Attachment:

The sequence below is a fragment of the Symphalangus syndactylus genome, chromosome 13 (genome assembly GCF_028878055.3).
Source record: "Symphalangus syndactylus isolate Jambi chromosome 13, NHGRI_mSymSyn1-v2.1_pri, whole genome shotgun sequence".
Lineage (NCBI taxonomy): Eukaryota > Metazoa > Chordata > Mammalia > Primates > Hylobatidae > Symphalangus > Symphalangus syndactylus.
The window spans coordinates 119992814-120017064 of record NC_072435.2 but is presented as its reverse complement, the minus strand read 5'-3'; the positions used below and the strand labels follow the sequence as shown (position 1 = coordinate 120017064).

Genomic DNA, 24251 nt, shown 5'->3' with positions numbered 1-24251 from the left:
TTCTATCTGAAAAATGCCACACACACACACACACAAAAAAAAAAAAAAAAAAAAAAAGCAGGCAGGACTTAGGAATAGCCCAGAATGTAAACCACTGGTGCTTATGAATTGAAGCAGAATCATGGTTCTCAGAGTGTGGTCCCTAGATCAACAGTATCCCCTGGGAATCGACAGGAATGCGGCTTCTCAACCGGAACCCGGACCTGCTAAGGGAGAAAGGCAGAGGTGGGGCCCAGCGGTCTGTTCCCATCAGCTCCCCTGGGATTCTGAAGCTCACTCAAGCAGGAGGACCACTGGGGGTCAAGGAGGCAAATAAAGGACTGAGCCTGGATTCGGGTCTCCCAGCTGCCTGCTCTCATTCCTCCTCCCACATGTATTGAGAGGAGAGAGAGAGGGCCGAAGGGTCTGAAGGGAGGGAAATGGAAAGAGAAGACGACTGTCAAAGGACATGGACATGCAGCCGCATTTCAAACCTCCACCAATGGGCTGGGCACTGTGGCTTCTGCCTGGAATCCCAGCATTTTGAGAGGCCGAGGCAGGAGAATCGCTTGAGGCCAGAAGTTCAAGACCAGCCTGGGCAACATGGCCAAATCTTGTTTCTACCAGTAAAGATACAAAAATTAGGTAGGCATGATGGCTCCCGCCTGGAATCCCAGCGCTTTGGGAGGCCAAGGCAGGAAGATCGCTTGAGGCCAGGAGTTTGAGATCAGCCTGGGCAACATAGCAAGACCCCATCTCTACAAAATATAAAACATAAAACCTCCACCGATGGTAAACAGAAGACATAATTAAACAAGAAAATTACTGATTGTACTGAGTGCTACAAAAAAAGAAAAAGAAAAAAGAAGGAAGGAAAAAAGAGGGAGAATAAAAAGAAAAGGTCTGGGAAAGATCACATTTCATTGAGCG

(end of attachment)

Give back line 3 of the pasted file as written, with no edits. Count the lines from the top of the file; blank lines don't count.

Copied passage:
Lineage (NCBI taxonomy): Eukaryota > Metazoa > Chordata > Mammalia > Primates > Hylobatidae > Symphalangus > Symphalangus syndactylus.